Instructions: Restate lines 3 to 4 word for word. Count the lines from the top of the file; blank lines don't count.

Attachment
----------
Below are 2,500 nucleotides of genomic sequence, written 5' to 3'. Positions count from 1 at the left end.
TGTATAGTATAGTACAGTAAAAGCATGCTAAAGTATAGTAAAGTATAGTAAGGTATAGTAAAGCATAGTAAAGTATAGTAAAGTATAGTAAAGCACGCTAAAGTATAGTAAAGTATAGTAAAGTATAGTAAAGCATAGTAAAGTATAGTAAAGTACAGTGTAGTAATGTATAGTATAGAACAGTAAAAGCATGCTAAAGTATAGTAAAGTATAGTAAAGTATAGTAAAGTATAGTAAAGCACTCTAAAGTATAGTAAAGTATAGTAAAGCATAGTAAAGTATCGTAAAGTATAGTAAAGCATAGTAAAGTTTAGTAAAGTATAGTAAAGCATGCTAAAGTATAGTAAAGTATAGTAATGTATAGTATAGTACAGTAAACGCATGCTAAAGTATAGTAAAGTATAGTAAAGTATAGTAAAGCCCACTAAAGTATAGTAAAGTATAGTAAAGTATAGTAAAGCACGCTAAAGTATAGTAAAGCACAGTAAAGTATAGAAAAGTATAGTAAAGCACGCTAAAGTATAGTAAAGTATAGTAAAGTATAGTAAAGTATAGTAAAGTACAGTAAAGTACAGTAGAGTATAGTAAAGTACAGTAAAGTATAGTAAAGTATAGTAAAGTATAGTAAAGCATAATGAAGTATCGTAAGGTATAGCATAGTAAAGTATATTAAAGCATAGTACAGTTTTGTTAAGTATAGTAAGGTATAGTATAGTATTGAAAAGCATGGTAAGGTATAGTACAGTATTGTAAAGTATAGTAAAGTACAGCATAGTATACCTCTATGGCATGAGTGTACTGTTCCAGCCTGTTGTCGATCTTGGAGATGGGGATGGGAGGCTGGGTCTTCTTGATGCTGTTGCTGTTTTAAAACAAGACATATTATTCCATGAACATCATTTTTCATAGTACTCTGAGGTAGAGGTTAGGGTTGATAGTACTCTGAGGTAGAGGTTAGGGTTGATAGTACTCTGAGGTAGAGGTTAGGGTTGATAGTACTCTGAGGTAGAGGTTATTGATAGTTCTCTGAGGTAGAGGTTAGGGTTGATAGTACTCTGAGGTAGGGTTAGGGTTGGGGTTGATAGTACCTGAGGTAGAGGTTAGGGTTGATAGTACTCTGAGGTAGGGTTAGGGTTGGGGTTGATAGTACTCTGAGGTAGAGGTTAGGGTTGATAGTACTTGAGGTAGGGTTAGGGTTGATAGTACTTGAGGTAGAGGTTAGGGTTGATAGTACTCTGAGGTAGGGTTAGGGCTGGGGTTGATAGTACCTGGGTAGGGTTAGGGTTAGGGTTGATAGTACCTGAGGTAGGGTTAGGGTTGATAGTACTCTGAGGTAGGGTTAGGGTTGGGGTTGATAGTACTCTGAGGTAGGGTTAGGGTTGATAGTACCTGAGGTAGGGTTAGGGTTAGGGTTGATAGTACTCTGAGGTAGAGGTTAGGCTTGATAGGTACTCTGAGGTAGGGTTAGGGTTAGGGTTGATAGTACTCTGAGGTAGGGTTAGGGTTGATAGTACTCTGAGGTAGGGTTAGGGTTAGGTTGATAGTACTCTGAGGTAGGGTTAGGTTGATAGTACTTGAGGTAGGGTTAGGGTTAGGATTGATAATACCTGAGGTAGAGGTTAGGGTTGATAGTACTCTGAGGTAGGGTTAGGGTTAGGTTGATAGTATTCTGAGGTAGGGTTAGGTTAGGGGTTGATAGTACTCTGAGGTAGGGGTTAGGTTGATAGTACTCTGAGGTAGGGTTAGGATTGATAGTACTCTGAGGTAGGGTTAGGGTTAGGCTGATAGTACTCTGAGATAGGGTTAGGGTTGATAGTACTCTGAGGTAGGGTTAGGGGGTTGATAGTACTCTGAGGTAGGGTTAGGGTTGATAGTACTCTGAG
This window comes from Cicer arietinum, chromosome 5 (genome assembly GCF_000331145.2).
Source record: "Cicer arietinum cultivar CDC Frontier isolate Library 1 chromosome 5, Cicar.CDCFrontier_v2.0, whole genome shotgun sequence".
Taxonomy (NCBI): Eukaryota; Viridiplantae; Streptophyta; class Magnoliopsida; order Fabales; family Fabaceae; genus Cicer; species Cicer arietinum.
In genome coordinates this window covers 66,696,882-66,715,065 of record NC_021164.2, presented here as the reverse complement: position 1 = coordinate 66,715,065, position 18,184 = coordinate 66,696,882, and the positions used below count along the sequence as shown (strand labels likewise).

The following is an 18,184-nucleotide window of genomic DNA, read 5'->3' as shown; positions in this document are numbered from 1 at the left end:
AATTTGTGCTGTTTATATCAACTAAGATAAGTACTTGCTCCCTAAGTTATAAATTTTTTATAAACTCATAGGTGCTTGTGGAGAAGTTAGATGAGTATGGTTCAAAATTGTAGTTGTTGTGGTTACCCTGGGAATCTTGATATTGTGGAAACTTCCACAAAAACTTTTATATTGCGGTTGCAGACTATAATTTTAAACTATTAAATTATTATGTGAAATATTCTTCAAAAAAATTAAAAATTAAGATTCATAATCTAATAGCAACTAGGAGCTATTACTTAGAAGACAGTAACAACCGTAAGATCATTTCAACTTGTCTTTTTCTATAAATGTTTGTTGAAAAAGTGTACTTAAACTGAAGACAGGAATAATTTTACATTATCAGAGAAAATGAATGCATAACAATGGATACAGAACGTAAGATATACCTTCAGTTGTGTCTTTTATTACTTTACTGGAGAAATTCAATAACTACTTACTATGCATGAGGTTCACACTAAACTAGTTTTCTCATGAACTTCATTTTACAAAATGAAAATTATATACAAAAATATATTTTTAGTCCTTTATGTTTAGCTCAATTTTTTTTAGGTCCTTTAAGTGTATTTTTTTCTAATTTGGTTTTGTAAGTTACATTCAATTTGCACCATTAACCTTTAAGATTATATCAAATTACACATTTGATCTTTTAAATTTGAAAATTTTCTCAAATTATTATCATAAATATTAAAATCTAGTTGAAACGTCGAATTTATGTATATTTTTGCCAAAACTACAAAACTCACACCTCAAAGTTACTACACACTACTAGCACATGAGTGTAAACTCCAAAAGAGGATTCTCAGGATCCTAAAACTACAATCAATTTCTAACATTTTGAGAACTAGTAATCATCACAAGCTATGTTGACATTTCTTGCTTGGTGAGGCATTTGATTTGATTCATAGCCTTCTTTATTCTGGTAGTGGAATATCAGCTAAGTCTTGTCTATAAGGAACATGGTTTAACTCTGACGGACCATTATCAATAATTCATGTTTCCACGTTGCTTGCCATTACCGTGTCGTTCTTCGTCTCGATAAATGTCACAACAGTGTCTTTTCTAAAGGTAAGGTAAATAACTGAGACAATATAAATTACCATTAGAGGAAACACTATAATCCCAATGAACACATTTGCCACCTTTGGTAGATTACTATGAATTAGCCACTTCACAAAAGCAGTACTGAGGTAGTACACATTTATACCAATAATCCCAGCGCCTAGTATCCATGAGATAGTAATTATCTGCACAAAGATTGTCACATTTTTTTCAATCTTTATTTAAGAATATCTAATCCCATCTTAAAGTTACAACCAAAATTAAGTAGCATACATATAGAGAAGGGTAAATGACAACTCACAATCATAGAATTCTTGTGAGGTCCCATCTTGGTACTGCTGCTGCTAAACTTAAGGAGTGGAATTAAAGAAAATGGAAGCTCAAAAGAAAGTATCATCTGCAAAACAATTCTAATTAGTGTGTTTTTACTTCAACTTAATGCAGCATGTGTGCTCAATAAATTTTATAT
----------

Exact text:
This window comes from Cicer arietinum, chromosome 5 (genome assembly GCF_000331145.2).
Source record: "Cicer arietinum cultivar CDC Frontier isolate Library 1 chromosome 5, Cicar.CDCFrontier_v2.0, whole genome shotgun sequence".